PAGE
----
In support of their motion to compel arbitration, the appellants presented two documents signed by Bruno: 1) the retail installment contract; and 2) the "Alabama Arbitration Provision." The language of the retail installment contract limits the arbitration clause in that contract to the signatories to that contract (i.e., Southern and Bruno). However, the "Alabama Arbitration Provision" signed by Bruno shows, on its face, that she agreed that that Arbitration Provision "inures to the benefit of and is intended for the benefit of the manufacturer of the mobile home as fully as if the manufacturer were a signatory to the Retail Installment Contract," and that she acknowledged that "the home that is the subject of the Retail Installment Contract has had an impact on interstate commerce through the manufacturing and distribution process."

In response to the appellants' evidence, Bruno simply argues that the appellants are not entitled to have the claims against them submitted to arbitration because the appellants are not signatories to the retail installment contract and the Alabama Arbitration Provision. She contends that the Alabama Arbitration Provision is unilateral in nature and is unenforceable because she was the only one that signed it. Bruno makes no argument, for example, that she did not sign the documents, that the appellants misrepresented to her the contents of the documents, that she was fraudulently induced to sign the arbitration provision, that the transaction did not involve interstate commerce, or that the arbitration provisions in the two documents are not broad enough to encompass her claims against the appellants. She also asserts that the agreements are unconscionable because she has filed for Chapter 13 bankruptcy protection and cannot afford to pay arbitration fees.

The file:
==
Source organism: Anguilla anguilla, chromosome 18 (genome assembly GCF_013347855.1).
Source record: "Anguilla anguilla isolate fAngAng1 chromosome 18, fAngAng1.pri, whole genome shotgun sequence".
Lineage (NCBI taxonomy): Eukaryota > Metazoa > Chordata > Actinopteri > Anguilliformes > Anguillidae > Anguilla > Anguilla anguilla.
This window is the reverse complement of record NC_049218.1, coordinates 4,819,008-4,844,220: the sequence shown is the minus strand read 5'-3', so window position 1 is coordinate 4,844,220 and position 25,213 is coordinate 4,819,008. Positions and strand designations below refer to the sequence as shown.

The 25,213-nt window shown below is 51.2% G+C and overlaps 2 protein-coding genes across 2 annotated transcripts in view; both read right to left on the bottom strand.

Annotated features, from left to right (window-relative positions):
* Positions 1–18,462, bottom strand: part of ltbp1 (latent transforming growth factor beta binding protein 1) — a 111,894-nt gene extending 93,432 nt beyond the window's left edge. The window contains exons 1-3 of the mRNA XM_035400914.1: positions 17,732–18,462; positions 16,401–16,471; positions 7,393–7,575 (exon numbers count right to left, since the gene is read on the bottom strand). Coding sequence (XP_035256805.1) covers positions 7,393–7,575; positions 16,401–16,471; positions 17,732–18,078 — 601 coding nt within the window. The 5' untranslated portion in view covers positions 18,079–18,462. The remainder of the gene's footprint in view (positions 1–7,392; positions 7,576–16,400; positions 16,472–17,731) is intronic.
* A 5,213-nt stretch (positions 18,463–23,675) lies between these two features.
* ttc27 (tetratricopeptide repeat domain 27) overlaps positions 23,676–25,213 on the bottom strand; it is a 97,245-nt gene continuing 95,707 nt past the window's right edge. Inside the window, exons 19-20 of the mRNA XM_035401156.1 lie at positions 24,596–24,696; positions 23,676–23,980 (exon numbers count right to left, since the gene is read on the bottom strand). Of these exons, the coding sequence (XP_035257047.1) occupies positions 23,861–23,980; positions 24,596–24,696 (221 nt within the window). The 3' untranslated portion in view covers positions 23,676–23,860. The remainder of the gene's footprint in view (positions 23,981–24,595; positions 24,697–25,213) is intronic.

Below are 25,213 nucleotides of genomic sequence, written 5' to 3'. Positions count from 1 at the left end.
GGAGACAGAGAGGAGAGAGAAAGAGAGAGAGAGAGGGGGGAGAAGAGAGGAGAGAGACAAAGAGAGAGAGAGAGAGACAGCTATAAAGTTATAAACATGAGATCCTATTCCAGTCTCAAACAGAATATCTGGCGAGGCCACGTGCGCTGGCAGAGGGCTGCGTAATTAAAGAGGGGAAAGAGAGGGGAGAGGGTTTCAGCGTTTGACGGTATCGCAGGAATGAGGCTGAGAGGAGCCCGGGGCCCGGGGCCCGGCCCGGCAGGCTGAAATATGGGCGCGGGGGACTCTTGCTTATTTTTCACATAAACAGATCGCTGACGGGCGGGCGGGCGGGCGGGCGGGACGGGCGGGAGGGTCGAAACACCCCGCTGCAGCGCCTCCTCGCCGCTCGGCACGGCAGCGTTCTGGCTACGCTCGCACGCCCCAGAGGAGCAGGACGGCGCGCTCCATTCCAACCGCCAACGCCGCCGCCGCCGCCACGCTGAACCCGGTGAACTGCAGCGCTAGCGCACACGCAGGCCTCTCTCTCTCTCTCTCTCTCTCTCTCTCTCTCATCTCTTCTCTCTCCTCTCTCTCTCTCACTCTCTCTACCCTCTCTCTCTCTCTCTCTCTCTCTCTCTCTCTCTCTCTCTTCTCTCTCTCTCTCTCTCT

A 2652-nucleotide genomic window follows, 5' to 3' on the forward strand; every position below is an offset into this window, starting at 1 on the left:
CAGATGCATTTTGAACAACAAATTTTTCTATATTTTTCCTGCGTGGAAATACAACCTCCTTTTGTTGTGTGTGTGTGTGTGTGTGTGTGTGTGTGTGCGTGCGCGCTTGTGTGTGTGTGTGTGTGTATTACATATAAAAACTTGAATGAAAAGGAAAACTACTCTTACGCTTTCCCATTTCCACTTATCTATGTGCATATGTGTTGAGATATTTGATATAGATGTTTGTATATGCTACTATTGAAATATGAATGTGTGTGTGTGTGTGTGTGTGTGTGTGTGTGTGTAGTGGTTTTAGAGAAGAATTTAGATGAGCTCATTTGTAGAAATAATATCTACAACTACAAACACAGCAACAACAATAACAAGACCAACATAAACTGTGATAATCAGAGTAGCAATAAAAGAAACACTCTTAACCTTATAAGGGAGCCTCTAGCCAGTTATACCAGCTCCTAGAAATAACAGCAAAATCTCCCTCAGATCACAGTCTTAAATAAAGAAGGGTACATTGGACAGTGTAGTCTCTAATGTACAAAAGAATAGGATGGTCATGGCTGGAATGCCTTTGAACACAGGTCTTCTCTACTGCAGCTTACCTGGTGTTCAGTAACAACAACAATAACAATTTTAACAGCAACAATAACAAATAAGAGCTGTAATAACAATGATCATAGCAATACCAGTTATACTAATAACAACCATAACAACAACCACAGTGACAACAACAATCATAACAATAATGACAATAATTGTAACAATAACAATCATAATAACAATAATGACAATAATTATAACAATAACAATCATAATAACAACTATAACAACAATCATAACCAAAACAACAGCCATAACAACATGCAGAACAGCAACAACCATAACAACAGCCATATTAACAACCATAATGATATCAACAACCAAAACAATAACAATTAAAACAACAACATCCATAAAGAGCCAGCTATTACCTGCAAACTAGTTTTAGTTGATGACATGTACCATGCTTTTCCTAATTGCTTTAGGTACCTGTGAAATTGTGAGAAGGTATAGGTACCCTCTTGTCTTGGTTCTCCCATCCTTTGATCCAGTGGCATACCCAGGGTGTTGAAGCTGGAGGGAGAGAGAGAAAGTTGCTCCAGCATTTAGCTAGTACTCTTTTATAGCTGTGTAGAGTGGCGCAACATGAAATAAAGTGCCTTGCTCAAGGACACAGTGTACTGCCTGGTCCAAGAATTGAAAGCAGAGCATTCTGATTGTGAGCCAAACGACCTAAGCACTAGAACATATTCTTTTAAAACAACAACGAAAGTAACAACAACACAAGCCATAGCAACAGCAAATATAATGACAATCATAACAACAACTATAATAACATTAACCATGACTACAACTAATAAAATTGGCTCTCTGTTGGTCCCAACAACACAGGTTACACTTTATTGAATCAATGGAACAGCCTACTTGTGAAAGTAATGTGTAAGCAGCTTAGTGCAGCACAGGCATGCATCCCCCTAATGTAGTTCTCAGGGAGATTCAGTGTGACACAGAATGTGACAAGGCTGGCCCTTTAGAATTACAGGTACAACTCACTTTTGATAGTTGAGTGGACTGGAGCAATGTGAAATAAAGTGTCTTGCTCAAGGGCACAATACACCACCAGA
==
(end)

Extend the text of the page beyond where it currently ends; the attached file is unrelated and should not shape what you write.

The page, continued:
*281 Reviewing the record, we find no evidence to support the trial court's holding that Bruno did not knowingly, willingly, or voluntarily enter into the agreements, particularly the Alabama Arbitration Provision. We conclude that the Alabama Arbitration Provision, by its language, is broad enough to include the claims Bruno asserts against the appellants. We also conclude that the Alabama Arbitration Provision is enforceable against Bruno, although she is the only party that signed that document, because it requires only the purchaser's signature, and Bruno is the party against whom enforcement is sought. See ยง 8-9-2, Ala.Code 1975; and compare Ex parte Rush, 730 So. 2d 1175 (Ala.1999), and Quality Truck & Auto Sales, Inc. v. Yassine, 730 So. 2d 1164 (Ala.1999). Therefore, Bruno must submit her claims against the appellants to arbitration pursuant to the Alabama Arbitration Provision.

We also conclude that the record lacks any evidence to support Bruno's claim that the agreements are unconscionable. Unconscionability is an affirmative defense, Green Tree Fin. Corp. v. Wampler, 749 So. 2d 409, 415 (Ala.1999), and the party asserting the defense bears the burden of proof. Ex parte Napier, 723 So. 2d 49, 52-53 (Ala.1998). Bruno claims that the agreements, assuming they are valid, are unconscionable because, she says, she cannot afford to pay arbitration fees. This bare allegation, without substantial evidence to support it, cannot defeat the appellants' motion to compel arbitration. See Green Tree Fin. Corp., 749 So. 2d at 416 ("[W]e cannot allow a party's poverty, standing alone and independent of other considerations justifying a finding of unconscionability, to constitute a defense to enforcement of an arbitration agreement."); Parkway Dodge, Inc., supra, 779 So.2d at 1206-07; First Family Fin. Servs., Inc. v. Rogers, 736 So. 2d 553 (Ala. 1999); and Ex parte Dan Tucker Auto Sales, Inc., 718 So. 2d 33 (Ala.1998).